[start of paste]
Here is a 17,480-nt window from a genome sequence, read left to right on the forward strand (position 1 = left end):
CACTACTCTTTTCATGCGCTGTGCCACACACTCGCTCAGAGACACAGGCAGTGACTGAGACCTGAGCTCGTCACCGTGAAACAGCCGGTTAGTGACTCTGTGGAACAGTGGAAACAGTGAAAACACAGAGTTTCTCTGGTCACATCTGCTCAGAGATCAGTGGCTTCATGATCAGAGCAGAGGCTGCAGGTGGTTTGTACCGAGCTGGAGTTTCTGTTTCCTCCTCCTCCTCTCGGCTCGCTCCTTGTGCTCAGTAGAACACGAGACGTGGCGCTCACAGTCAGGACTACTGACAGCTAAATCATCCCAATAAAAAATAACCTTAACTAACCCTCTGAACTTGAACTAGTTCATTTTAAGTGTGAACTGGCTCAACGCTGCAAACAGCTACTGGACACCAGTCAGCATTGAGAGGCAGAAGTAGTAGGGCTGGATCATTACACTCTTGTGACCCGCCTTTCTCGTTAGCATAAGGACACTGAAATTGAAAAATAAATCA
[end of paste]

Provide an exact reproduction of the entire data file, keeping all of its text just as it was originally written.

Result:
Here is a 17,480-nt window from a genome sequence, read left to right on the forward strand (position 1 = left end):
CACTACTCTTTTCATGCGCTGTGCCACACACTCGCTCAGAGACACAGGCAGTGACTGAGACCTGAGCTCGTCACCGTGAAACAGCCGGTTAGTGACTCTGTGGAACAGTGGAAACAGTGAAAACACAGAGTTTCTCTGGTCACATCTGCTCAGAGATCAGTGGCTTCATGATCAGAGCAGAGGCTGCAGGTGGTTTGTACCGAGCTGGAGTTTCTGTTTCCTCCTCCTCCTCTCGGCTCGCTCCTTGTGCTCAGTAGAACACGAGACGTGGCGCTCACAGTCAGGACTACTGACAGCTAAATCATCCCAATAAAAAATAACCTTAACTAACCCTCTGAACTTGAACTAGTTCATTTTAAGTGTGAACTGGCTCAACGCTGCAAACAGCTACTGGACACCAGTCAGCATTGAGAGGCAGAAGTAGTAGGGCTGGATCATTACACTCTTGTGACCCGCCTTTCTCGTTAGCATAAGGACACTGAAATTGAAAAATAAATCA